KHN Morning Briefing

Summaries of health policy coverage from major news organizations

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Research On Cutting Edge Drugs Missing One Thing: Minorities

Scientists are trying to fix the imbalance, but many obstacles stand in the way. In other public health news, people are most likely to die between Christmas and New Year's and no one really knows why; a medical mystery is solved; scientists find a new way to identify a concussion; and mumps cases are on the rise.

The New York Times: In Cancer Trials, A Lopsided Shot At Hope For Minorities
Like a man on a flying trapeze, K.T. Jones has leapt from one medical study to another during his 15-year struggle with cancer, and he has no doubt that the experimental treatments he has received have saved his life. ... Mr. Jones is one of many patients who have benefited from lifesaving advances in immunotherapy. But he’s an outlier: He is African-American. As money pours into immunotherapy research and promising results multiply, patients getting the new treatments in studies have been overwhelmingly white. Minority participation in most clinical trials is low, often out of proportion with the groups’ numbers in the general population and their cancer rates. Many researchers acknowledge the imbalance, and say they are trying to correct it. (Grady, 12/23)

The Baltimore Sun: Helping The Lonely And Elderly During The Holidays
As people age, they start to outlive spouses and friends and become more homebound as their bodies slow down. Feelings of loneliness — and the health consequences that come with them — become more common. About 29 percent of people age 65 or older live alone, according to the Administration on Community Living, an agency established in the U.S. Department of Health and Human Services to encourage housing choice and community support for older Americans and people with disabilities. (McDaniels, 12/22)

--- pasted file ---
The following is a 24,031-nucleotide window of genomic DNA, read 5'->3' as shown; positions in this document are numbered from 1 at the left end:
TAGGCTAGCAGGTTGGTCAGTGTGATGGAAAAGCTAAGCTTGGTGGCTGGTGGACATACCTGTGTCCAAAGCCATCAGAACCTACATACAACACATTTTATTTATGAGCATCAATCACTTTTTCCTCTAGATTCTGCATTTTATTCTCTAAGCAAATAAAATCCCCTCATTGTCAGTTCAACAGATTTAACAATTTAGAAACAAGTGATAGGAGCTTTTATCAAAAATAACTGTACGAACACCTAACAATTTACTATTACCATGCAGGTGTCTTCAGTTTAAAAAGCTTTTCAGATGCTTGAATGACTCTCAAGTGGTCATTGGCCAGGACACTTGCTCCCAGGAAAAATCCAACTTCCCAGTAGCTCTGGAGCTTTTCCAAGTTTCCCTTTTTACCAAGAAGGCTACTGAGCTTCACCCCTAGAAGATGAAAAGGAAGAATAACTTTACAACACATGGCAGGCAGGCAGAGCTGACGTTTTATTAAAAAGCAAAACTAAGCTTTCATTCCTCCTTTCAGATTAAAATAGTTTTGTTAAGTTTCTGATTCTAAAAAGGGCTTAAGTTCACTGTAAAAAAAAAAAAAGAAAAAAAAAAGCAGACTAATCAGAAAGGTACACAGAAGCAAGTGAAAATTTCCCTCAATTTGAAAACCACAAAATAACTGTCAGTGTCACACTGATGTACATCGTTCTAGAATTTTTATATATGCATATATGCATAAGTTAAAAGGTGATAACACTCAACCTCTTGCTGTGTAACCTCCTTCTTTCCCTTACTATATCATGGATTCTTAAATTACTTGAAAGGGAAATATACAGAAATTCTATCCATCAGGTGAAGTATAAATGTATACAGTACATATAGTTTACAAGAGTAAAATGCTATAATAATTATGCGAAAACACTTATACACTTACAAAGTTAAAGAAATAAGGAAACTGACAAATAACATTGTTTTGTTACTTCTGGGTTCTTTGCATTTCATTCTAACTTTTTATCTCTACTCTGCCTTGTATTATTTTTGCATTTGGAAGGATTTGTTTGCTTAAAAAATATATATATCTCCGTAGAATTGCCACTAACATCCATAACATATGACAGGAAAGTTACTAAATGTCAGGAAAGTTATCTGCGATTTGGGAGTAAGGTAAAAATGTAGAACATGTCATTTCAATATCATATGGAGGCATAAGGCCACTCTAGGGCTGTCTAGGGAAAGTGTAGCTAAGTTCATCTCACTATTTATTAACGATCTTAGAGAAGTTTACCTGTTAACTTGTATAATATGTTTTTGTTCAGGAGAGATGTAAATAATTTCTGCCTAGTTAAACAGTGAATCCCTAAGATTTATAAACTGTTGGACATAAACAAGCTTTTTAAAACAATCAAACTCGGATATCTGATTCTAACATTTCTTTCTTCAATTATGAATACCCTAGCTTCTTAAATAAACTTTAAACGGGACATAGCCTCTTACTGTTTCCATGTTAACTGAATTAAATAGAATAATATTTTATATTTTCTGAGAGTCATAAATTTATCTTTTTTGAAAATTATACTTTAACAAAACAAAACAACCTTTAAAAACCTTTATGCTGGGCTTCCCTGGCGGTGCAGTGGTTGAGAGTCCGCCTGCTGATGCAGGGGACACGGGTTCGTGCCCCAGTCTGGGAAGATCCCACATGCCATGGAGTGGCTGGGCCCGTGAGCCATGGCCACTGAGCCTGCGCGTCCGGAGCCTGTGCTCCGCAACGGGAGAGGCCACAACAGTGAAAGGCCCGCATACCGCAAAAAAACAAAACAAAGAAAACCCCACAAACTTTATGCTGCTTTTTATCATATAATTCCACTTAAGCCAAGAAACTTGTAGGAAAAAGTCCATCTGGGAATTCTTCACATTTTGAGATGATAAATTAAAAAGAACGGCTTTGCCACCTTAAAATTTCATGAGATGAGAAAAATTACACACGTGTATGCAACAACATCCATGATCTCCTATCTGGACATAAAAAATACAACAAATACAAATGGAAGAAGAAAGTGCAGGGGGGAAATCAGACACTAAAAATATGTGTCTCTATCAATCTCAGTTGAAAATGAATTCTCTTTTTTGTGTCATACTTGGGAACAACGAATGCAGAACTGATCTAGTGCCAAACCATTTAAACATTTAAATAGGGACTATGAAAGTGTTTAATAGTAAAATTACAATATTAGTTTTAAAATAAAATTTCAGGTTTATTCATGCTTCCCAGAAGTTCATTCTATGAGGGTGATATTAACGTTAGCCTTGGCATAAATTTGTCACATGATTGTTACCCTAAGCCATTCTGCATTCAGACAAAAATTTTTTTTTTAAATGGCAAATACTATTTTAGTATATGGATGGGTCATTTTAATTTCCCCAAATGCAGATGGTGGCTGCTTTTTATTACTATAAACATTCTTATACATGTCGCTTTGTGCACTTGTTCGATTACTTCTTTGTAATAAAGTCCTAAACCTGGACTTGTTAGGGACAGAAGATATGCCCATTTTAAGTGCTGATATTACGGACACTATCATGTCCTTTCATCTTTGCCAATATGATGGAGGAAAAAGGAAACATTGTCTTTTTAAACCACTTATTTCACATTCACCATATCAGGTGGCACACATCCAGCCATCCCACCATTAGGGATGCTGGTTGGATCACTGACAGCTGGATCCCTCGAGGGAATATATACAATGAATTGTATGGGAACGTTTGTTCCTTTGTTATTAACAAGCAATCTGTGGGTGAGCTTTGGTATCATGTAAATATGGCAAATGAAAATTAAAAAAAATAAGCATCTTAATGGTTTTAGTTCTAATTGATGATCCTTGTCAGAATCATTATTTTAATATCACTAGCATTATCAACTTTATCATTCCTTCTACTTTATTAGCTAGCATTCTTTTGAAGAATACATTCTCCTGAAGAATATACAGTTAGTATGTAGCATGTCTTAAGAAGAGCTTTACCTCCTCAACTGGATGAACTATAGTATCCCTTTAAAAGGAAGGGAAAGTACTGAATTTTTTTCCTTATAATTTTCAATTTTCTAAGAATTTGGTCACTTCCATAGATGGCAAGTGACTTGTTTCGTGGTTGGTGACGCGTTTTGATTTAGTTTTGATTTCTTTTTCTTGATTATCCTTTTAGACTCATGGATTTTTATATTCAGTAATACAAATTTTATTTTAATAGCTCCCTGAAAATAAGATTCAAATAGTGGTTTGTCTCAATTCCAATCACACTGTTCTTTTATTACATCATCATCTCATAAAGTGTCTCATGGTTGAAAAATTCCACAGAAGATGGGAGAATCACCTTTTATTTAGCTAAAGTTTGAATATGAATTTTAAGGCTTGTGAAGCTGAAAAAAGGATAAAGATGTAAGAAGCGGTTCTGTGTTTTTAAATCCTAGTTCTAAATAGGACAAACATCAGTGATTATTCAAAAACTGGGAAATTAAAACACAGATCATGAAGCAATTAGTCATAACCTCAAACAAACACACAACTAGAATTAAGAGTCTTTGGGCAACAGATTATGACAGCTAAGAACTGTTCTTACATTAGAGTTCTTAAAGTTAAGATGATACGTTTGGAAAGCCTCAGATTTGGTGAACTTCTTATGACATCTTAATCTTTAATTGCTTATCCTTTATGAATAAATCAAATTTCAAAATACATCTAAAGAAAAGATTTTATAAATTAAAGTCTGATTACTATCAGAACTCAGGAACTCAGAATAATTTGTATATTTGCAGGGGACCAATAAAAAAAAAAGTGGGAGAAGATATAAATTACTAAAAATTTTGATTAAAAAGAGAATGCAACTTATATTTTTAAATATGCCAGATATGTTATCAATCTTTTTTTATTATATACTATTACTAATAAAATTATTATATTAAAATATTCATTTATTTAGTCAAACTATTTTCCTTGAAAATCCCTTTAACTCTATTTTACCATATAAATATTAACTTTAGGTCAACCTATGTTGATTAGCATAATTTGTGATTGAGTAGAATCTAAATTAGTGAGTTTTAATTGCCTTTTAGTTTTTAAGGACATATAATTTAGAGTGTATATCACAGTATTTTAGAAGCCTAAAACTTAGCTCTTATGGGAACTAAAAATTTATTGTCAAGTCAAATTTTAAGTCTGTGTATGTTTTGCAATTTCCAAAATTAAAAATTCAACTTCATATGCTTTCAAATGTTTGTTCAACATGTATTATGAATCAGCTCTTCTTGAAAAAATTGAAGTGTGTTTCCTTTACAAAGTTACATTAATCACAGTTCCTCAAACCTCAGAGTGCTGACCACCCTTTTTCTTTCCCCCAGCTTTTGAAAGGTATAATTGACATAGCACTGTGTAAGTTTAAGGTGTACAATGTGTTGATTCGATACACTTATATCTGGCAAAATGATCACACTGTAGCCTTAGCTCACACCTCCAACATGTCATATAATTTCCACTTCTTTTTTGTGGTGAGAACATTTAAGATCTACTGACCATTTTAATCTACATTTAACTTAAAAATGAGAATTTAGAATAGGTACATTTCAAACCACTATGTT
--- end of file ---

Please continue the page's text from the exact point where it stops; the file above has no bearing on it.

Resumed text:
The Washington Post: Medical Detectives Raced To Save A Man From A Rare, ‘Universally Lethal’ Disease
The problems started after Erich Burger returned from an unforgettable safari in Botswana and Zambia last month. ... He headed to a community hospital after about a week of fever and chills, thinking he might have malaria given his recent travel to Africa. ... A sharp-eyed hematology technician discovered when she looked in her microscope that he was suffering from a disease so rare in the United States that it has been seen only 40 times in the past 50 years. The disease is one of the few “universally lethal” infections: It always kills unless it is treated, and it kills quickly. (Sun, 12/22)

The Washington Post: A Hearing Test May Be Able To Identify A Concussion
Call it the Telltale Brain. The first objective measurement for concussion may have been identified, according to a study published Thursday in the journal Nature, Scientific Reports. By measuring the brain’s electrical reactions to speech sounds, researchers at Northwestern University were able to identify children who had suffered a recent concussion with 90 percent accuracy and those who hadn’t with 95 percent accuracy. (Nutt, 12/22)

Kaiser Health News: Mumps Cases Spike, Raising Questions About Need For Vaccine Boosters
Caroline Brown, a sophomore at the University of Missouri, got a fever over Thanksgiving break. Soon it became painful to bite down, and her cheek began to swell. A trip to her physician confirmed it — Caroline had the mumps. “Mumps kind of sounds like this archaic thing,” Brown said. “We get vaccinated for it; it just sounds like something that nobody gets.  So I just didn’t think that it was possible that I would get it. (Smith, 12/23)

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